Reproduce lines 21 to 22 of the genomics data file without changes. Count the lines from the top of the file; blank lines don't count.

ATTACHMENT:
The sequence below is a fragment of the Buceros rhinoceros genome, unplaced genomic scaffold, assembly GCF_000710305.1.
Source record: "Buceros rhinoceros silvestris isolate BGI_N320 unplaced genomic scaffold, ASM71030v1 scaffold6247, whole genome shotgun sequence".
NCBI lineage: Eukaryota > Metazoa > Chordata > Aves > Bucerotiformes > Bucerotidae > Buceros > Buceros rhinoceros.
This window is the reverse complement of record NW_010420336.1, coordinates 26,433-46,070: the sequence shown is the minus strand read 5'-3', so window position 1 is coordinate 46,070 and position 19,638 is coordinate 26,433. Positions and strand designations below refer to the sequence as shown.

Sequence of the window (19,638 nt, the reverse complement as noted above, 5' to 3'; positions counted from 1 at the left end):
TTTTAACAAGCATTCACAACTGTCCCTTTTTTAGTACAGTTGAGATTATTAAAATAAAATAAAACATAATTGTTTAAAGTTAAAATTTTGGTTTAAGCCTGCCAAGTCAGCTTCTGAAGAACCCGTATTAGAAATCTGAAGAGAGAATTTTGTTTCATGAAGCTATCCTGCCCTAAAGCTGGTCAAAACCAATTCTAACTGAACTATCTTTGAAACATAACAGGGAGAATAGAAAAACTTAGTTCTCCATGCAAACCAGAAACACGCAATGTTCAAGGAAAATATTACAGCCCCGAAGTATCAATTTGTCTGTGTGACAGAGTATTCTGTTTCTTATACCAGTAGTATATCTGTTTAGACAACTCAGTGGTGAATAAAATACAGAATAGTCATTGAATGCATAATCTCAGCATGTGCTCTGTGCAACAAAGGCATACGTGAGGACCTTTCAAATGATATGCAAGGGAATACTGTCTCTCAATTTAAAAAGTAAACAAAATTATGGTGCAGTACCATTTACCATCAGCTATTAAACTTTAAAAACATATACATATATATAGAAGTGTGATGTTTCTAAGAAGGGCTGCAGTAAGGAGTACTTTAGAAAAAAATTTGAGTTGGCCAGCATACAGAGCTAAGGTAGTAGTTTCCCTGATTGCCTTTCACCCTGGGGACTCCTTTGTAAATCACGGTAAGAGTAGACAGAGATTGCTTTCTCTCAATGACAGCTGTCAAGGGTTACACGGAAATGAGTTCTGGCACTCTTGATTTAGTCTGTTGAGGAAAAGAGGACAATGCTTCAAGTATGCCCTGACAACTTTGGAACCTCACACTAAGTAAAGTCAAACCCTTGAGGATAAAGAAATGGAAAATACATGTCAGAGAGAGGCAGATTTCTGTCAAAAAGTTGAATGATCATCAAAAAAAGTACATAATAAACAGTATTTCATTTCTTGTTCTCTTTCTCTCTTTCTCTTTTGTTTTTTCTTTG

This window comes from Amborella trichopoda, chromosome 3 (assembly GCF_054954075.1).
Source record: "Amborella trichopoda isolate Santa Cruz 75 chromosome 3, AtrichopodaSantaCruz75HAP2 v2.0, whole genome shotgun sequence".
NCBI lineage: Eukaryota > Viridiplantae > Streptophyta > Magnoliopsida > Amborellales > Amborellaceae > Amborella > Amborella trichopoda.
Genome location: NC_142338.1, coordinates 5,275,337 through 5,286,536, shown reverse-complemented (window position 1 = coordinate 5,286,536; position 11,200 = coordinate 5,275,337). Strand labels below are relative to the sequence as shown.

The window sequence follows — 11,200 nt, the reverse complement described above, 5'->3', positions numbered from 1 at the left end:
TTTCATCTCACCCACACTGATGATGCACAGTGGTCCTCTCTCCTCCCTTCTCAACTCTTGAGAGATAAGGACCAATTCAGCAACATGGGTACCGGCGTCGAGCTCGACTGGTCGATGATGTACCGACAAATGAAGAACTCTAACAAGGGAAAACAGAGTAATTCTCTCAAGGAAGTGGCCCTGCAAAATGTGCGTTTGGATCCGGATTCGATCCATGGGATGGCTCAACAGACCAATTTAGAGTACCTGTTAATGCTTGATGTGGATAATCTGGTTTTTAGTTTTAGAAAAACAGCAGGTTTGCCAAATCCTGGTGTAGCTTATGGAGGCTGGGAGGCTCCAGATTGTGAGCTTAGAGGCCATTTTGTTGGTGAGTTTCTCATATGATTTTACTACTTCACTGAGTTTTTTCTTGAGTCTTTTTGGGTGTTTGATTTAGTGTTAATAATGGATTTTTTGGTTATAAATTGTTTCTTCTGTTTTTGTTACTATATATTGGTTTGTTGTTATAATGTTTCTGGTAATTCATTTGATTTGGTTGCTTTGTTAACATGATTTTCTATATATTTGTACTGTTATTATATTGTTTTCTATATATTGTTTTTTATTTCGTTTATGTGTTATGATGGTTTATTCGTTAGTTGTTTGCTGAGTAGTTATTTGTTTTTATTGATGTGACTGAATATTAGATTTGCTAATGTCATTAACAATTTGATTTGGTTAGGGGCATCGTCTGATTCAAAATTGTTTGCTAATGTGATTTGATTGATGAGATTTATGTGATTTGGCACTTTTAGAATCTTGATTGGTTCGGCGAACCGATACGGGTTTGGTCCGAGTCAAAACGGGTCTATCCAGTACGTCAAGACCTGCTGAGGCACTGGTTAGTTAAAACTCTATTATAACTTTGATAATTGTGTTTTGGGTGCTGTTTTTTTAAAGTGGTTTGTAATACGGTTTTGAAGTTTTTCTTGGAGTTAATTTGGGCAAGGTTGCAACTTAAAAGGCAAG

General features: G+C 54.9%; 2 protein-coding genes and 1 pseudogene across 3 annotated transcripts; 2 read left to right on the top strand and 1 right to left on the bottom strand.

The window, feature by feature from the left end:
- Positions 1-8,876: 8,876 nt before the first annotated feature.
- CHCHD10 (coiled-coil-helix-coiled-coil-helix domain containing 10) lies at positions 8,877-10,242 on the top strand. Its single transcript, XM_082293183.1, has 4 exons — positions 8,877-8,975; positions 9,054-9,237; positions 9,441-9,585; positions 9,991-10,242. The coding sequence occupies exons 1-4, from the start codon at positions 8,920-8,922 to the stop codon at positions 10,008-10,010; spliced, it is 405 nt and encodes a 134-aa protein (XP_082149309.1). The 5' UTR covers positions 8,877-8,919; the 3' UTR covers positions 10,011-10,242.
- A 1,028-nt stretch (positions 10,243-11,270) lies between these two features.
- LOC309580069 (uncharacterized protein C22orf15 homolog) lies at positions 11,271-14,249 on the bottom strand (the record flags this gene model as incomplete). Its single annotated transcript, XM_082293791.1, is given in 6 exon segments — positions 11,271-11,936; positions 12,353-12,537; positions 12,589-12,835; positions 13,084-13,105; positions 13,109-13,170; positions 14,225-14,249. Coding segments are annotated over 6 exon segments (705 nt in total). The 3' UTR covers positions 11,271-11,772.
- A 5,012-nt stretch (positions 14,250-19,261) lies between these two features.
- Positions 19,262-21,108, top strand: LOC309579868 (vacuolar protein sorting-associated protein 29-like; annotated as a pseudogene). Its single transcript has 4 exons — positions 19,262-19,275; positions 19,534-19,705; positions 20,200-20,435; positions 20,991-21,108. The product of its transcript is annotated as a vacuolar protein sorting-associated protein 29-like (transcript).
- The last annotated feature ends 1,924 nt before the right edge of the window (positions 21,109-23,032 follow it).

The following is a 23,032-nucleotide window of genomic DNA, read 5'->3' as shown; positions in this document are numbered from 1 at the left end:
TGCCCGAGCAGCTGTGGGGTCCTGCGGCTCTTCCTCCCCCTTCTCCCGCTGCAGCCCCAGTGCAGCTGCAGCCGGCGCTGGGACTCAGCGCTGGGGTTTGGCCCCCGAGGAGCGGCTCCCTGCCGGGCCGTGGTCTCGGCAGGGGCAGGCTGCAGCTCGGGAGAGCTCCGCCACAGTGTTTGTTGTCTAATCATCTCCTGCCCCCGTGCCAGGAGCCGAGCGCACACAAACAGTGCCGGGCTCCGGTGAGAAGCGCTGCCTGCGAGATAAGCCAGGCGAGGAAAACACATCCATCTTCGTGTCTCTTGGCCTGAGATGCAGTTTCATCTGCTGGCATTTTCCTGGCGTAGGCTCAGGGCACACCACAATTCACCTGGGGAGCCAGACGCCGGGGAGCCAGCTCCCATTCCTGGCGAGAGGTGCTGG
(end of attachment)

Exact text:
- The last annotated feature ends 1,924 nt before the right edge of the window (positions 21,109-23,032 follow it).

The following is a 23,032-nucleotide window of genomic DNA, read 5'->3' as shown; positions in this document are numbered from 1 at the left end: